Django model mixins and utilities.
Install from PyPI with easy_install or pip:
pip install django-model-utils
or get the in-development version:
pip install django-model-utils==tip
To use django-model-utils in your Django project, just import the utility classes described below; there is no need to modify your INSTALLED_APPS setting.
django-model-utils requires Django 1.0 or later.
ChoiceEnum makes setting choices on a Django model field way too easy:
from model_utils import ChoiceEnum class Article(models.Model): STATUS = ChoiceEnum('draft', 'published') # ... status = models.PositiveIntegerField(choices=STATUS, default=STATUS.draft) def status_desc(self): return self.STATUS[self.status]
A ChoiceEnum object is initialized with any number of choices, which should be strings. It assigns a sequential id to each choice. The numerical id for a choice is available through attribute access (STATUS.draft), and the text name for a choice can be obtained by indexing with the numerical id (self.STATUS[self.status]). If iterated over, a ChoiceEnum object yields a tuple of two-tuples linking id to text names, the format expected by the choices attribute of Django models.
Be careful not to add new choices in the middle of the list, as that will change the numerical ids for all subsequent choices, which could impact existing data.
A TextField subclass that automatically pulls an excerpt out of its content (based on a "split here" marker or a default number of initial paragraphs) and stores both its content and excerpt values in the database.
A SplitField is easy to add to any model definition:
from django.db import models from model_utils.fields import SplitField class Article(models.Model): title = models.CharField(max_length=100) body = SplitField()
SplitField automatically creates an extra non-editable field _body_excerpt to store the excerpt. This field doesn't need to be accessed directly; see below.
Accessing a SplitField on a model
When accessing an attribute of a model that was declared as a SplitField, a SplitText object is returned. The SplitText object has three attributes:
- The full field contents.
- The excerpt of content (read-only).
- True if the excerpt and content are the same, False otherwise.
This object also has a __unicode__ method that returns the full content, allowing SplitField attributes to appear in templates without having to access content directly.
Assuming the Article model above:
>>> a = Article.objects.all() >>> a.body.content u'some text\n\n<!-- split -->\n\nmore text' >>> a.body.excerpt u'some text\n' >>> unicode(a.body) u'some text\n\n<!-- split -->\n\nmore text'
Assignment to a.body is equivalent to assignment to a.body.content.
a.body.excerpt is only updated when a.save() is called
By default, SplitField looks for the marker <!-- split --> alone on a line and takes everything before that marker as the excerpt. This marker can be customized by setting the SPLIT_MARKER setting.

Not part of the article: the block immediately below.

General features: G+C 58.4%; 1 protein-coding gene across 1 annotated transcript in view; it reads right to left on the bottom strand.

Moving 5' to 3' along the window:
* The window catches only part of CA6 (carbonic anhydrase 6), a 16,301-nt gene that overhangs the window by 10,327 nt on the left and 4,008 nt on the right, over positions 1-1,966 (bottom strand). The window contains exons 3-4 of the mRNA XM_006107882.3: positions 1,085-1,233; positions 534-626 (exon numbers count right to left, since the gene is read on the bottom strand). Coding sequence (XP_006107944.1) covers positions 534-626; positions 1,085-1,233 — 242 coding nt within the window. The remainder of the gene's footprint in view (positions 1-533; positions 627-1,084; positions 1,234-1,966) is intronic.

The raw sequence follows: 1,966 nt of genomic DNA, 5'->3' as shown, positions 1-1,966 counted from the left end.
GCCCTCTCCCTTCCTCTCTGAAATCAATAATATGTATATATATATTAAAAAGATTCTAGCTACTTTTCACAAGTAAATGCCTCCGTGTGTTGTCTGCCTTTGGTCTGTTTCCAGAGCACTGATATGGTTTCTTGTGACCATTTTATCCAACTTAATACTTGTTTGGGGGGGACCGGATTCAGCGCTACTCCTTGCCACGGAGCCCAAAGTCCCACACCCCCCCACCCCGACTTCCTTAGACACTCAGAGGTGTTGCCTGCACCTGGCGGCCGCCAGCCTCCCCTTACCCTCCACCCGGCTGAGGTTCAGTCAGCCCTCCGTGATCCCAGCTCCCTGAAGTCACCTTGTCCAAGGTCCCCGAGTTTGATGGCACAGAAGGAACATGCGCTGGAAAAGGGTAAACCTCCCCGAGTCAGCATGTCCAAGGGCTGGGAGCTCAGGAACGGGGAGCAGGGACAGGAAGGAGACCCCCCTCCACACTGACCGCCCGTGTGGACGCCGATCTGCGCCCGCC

If no marker is found in the content, the first two paragraphs (where paragraphs are blocks of text separated by a blank line) are taken to be the excerpt. This number can be customized by setting the SPLIT_DEFAULT_PARAGRAPHS setting.
This abstract base class can be inherited by the root (parent) model in a model-inheritance tree. It allows each model in the tree to "know" what type it is (via an automatically-set foreign key to ContentType), allowing for automatic casting of a parent instance to its proper leaf (child) type.
For instance, if you have a Place model with subclasses Restaurant and Bar, you may want to query all Places:
nearby_places = Place.objects.filter(location='here')
But when you iterate over nearby_places, you'll get only Place instances back, even for objects that are "really" Restaurant or Bar. If you have Place inherit from InheritanceCastModel, you can just call the cast() method on each Place and it will return an instance of the proper subtype, Restaurant or Bar:
from model_utils.models import InheritanceCastModel class Place(InheritanceCastModel): ... class Restaurant(Place): ... nearby_places = Place.objects.filter(location='here') for place in nearby_places: restaurant_or_bar = place.cast() ...
This is inefficient for large querysets, as it results in n queries to the subtype tables. It would be possible to write a QuerySet subclass that could reduce this to k queries, where there are k subtypes in the inheritance tree.
This abstract base class just provides self-updating created and modified fields on any model that inherits it.
Many custom model managers do nothing more than return a QuerySet that is filtered in some way. QueryManager allows you to express this pattern with a minimum of boilerplate:
from django.db import models from model_utils.managers import QueryManager class Post(models.Model): ... published = models.BooleanField() pub_date = models.DateField() ... objects = models.Manager() public = QueryManager(published=True).order_by('-pub_date')
The kwargs passed to QueryManager will be passed as-is to the QuerySet.filter() method. You can also pass a Q object to QueryManager to express more complex conditions. Note that you can set the ordering of the QuerySet returned by the QueryManager by chaining a call to .order_by() on the QueryManager (this is not required).